234 years later, 20 Enslaved Revolutionary War Veterans Are Granted Freedom
Governor Maggie Hassan has signed legislation that finally officially grants freedom to African Americans who served in the Revolutionary War.
The Governor signed legislation that posthumously grants freedom to 14 men who had originally petitioned the legislature for freedom in 1779. The bill, which originated in the State Senate, was ultimately unanimously approved in both Houses. Originally, 20 slaves had sought freedom, but 6 of them were given that right by the owners after the petition was submitted. Hassan signed the legislation in Portsmouth, home of bill sponsor Senator Martha Fuller Clark and the black heritage trail.
“More than 230 years too late for their petition, we can say that freedom is truly an inherent right, not to be surrendered.”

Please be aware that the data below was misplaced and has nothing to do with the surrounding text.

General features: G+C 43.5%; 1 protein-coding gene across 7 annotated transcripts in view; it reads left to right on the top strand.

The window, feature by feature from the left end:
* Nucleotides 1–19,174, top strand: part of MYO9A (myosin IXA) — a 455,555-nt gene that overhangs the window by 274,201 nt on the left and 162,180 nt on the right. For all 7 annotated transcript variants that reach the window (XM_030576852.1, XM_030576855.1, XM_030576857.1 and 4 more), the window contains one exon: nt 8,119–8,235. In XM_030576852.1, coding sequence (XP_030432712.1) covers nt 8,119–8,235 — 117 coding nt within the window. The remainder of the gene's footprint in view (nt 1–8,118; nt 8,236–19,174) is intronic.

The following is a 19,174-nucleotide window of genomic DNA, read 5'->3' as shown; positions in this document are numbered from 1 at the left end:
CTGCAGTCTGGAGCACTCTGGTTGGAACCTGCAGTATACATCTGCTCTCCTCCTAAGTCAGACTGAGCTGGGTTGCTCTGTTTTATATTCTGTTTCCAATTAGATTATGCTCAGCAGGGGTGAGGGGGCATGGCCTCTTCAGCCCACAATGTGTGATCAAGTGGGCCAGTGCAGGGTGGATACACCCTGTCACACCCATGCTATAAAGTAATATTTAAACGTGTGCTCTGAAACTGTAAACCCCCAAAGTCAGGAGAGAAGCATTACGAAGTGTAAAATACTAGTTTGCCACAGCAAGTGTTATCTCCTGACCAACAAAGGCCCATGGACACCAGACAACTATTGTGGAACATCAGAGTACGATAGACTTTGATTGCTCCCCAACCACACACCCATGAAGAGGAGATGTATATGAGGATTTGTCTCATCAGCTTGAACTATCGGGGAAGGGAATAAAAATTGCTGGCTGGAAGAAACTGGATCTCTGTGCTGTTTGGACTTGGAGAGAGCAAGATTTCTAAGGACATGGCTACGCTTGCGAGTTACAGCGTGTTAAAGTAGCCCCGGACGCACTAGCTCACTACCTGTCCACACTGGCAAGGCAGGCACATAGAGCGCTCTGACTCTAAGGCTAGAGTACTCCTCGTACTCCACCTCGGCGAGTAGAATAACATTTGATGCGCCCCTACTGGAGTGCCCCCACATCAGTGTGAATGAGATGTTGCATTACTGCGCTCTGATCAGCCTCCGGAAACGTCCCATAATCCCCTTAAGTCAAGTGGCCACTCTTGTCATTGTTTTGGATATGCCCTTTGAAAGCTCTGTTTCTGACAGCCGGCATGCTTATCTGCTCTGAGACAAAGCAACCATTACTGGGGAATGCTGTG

Valerie Cunningham, who founded the black heritage trail in the city, pointed out that the original petitioners not only asked for their freedom, but that the name of slaves be known no more in the state.
“Symbolism is important, but it is my hope that we do not forget about the other men, the women and the children who were enslaved in New Hampshire at the time of this petition.”
A committee is working toward the establishment of a memorial park in the city, at the site of the colonial era burial ground containing the remains of more than a dozen African Americans. A construction crew working on a city street accidentally unearthed the graveyard in 2003.